GOODWOOD, England—When is a Lotus Elise not a Lotus Elise? When it's the Nyobolt EV—which, to be accurate, is actually a stretched Lotus Exige chassis with new bodywork designed by Julian Thompson, who styled the original Elise in 1996. Delightful though the little sports car is, what's under the skin is even more intriguing. The concept showcases a new battery technology that promises more rapid DC charging than any electric vehicle currently on sale.
As just about everyone who has driven one knows, EVs really are better at almost everything. They're three to four times more efficient than vehicles that burn gasoline, there are fewer moving parts to break, they're quieter and smoother, and they offer near-instant torque.
But it still takes longer to recharge a battery than refill a gas tank, and EV charging locations don't shout their presence with 50-foot ad displays along highways. That's engendered a general sense of range anxiety among many car buyers, leading car makers to pack their EVs with bigger batteries in an effort to beef up their range numbers. And that, in turn, makes those EVs heavy and expensive.
"Our dream is 10 miles/kWh. I don't know if electric cars can get there or not, but we're certainly looking at things [that] potentially enable [up] to 10 km/kWh, for example," said Steve Hutchins, VP of operations and engineering at Nyobolt, the British battery startup responsible for this project. "You've got to have a slippery car, and you've got to have a lightweight car. So our part is the lightweighting part."
Nyobolt is commercializing research originally conducted at the University of Cambridge using niobium tungsten oxides for battery anodes. "Charging is when the lithium ions go into the anode. So it's more to do with the mobility of the lithium ions than anything else," explained Hutchins. "Ninety-five percent of the world's cars have graphite anodes. They've got a layer structure, and the gap is bigger than the lithium ions, so the lithium-ion can go in, but the mobility is limited. We've been developing anode materials, started at the University of Cambridge, where the mobility is up to 100 times higher."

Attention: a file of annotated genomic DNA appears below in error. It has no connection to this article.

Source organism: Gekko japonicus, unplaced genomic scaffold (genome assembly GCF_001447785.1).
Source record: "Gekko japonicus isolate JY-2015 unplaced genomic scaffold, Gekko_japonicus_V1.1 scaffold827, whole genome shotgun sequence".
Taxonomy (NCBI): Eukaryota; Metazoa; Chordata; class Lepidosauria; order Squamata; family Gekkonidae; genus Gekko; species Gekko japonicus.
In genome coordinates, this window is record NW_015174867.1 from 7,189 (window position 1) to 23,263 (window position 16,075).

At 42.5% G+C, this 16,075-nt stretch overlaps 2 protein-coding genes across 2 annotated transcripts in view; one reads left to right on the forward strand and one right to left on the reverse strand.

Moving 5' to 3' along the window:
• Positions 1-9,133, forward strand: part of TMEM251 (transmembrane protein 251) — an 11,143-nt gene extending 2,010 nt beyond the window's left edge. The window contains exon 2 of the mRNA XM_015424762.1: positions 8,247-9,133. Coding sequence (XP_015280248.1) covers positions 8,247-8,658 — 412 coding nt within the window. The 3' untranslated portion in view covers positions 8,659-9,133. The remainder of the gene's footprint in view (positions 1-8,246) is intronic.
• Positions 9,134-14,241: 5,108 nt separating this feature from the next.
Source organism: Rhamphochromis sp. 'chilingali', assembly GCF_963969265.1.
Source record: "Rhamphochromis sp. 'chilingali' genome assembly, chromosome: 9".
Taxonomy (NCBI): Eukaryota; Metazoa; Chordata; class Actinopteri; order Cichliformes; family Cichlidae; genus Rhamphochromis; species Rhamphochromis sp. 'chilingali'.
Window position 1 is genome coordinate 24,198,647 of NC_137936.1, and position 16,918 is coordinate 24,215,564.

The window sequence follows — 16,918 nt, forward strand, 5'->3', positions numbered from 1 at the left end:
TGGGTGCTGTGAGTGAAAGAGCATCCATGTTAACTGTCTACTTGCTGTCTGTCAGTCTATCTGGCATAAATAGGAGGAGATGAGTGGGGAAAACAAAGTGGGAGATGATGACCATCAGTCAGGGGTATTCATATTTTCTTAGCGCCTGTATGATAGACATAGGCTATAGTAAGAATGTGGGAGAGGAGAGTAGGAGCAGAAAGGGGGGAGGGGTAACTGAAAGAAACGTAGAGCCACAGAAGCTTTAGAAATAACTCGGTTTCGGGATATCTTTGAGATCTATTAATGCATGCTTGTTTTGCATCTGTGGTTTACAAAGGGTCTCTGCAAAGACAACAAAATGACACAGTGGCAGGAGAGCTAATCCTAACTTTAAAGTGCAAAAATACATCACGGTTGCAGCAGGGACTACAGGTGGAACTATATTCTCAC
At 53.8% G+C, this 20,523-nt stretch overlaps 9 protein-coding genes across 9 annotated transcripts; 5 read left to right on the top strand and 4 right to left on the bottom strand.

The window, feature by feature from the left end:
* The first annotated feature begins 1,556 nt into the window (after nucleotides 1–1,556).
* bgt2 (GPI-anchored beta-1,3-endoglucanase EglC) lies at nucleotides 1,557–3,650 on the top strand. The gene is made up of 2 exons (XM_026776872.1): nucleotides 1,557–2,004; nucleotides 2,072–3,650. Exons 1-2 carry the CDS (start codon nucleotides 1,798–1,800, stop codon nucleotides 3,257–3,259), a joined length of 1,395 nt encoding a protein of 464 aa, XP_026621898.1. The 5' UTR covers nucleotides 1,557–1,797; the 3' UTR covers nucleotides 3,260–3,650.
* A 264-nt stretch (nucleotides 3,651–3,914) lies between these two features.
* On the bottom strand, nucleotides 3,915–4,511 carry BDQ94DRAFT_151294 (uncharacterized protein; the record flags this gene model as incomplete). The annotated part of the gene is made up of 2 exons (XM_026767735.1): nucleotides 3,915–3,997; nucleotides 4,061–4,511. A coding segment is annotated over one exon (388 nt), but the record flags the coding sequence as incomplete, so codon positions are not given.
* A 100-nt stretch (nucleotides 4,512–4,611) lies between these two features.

"Mobility in the anodes is one thing, but to get a fast-charging cell—it's basically the same as high power cell—the electricity goes one way or the other; you still have to have very low resistance to do that," Hutchins continued. To that end, Nyobolt has developed the niobium anode materials in the UK, and another team in the US—"basically the team from A123 that developed the Formula One KERS cell; we just got there at the right time as they were laying people off," according to Hutchins—developed the cathode.
"And then back in the UK, we've got a team of system engineers who are then putting the electronics on that, doing the software and turning it into a battery," he said. "Because we found it's not very compelling to the customer with a bag of white powder. But if you can show them something actually working, charging quickly, again and again, that's different."